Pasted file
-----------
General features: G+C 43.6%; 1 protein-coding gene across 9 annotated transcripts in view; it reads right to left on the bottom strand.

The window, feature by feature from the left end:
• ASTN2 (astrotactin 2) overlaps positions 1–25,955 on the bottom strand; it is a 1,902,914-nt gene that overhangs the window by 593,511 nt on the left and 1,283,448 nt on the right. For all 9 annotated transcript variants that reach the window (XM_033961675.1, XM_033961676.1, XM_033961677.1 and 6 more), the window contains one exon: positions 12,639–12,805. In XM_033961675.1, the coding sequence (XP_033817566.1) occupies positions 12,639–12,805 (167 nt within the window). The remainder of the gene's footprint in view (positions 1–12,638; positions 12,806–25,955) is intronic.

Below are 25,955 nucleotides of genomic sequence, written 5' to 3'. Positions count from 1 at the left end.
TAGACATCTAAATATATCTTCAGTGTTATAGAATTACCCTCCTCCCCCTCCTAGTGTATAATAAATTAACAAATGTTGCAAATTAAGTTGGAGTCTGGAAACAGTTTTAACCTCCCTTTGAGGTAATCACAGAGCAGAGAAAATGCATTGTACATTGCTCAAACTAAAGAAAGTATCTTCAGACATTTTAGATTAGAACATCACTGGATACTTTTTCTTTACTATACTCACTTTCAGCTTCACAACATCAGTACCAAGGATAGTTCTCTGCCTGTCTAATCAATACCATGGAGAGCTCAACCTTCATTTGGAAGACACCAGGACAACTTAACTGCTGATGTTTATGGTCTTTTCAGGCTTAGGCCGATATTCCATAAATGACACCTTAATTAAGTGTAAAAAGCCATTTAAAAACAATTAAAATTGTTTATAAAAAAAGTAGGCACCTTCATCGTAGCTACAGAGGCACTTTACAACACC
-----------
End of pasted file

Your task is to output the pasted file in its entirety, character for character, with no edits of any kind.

General features: G+C 43.6%; 1 protein-coding gene across 9 annotated transcripts in view; it reads right to left on the bottom strand.

The window, feature by feature from the left end:
• ASTN2 (astrotactin 2) overlaps positions 1–25,955 on the bottom strand; it is a 1,902,914-nt gene that overhangs the window by 593,511 nt on the left and 1,283,448 nt on the right. For all 9 annotated transcript variants that reach the window (XM_033961675.1, XM_033961676.1, XM_033961677.1 and 6 more), the window contains one exon: positions 12,639–12,805. In XM_033961675.1, the coding sequence (XP_033817566.1) occupies positions 12,639–12,805 (167 nt within the window). The remainder of the gene's footprint in view (positions 1–12,638; positions 12,806–25,955) is intronic.

Below are 25,955 nucleotides of genomic sequence, written 5' to 3'. Positions count from 1 at the left end.
TAGACATCTAAATATATCTTCAGTGTTATAGAATTACCCTCCTCCCCCTCCTAGTGTATAATAAATTAACAAATGTTGCAAATTAAGTTGGAGTCTGGAAACAGTTTTAACCTCCCTTTGAGGTAATCACAGAGCAGAGAAAATGCATTGTACATTGCTCAAACTAAAGAAAGTATCTTCAGACATTTTAGATTAGAACATCACTGGATACTTTTTCTTTACTATACTCACTTTCAGCTTCACAACATCAGTACCAAGGATAGTTCTCTGCCTGTCTAATCAATACCATGGAGAGCTCAACCTTCATTTGGAAGACACCAGGACAACTTAACTGCTGATGTTTATGGTCTTTTCAGGCTTAGGCCGATATTCCATAAATGACACCTTAATTAAGTGTAAAAAGCCATTTAAAAACAATTAAAATTGTTTATAAAAAAAGTAGGCACCTTCATCGTAGCTACAGAGGCACTTTACAACACC